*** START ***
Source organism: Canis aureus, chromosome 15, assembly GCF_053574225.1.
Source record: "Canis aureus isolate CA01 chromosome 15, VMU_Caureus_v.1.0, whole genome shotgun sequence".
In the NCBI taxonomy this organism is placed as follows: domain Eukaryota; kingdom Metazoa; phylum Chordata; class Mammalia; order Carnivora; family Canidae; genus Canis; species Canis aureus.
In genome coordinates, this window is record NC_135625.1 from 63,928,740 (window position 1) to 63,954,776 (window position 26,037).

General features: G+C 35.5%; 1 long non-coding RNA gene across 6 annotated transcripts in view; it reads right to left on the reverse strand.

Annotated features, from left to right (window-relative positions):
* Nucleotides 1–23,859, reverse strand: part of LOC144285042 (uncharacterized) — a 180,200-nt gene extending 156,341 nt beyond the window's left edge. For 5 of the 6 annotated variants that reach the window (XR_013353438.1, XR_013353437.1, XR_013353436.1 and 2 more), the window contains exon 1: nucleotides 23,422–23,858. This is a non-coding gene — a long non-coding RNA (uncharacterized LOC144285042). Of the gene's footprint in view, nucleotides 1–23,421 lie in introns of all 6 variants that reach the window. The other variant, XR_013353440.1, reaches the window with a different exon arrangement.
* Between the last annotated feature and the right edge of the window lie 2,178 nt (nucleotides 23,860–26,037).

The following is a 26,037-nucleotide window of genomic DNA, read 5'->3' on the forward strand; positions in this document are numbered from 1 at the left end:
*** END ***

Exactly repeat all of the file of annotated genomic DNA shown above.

Source organism: Canis aureus, chromosome 15, assembly GCF_053574225.1.
Source record: "Canis aureus isolate CA01 chromosome 15, VMU_Caureus_v.1.0, whole genome shotgun sequence".
In the NCBI taxonomy this organism is placed as follows: domain Eukaryota; kingdom Metazoa; phylum Chordata; class Mammalia; order Carnivora; family Canidae; genus Canis; species Canis aureus.
In genome coordinates, this window is record NC_135625.1 from 63,928,740 (window position 1) to 63,954,776 (window position 26,037).

General features: G+C 35.5%; 1 long non-coding RNA gene across 6 annotated transcripts in view; it reads right to left on the reverse strand.

Annotated features, from left to right (window-relative positions):
* Nucleotides 1–23,859, reverse strand: part of LOC144285042 (uncharacterized) — a 180,200-nt gene extending 156,341 nt beyond the window's left edge. For 5 of the 6 annotated variants that reach the window (XR_013353438.1, XR_013353437.1, XR_013353436.1 and 2 more), the window contains exon 1: nucleotides 23,422–23,858. This is a non-coding gene — a long non-coding RNA (uncharacterized LOC144285042). Of the gene's footprint in view, nucleotides 1–23,421 lie in introns of all 6 variants that reach the window. The other variant, XR_013353440.1, reaches the window with a different exon arrangement.
* Between the last annotated feature and the right edge of the window lie 2,178 nt (nucleotides 23,860–26,037).

The following is a 26,037-nucleotide window of genomic DNA, read 5'->3' on the forward strand; positions in this document are numbered from 1 at the left end: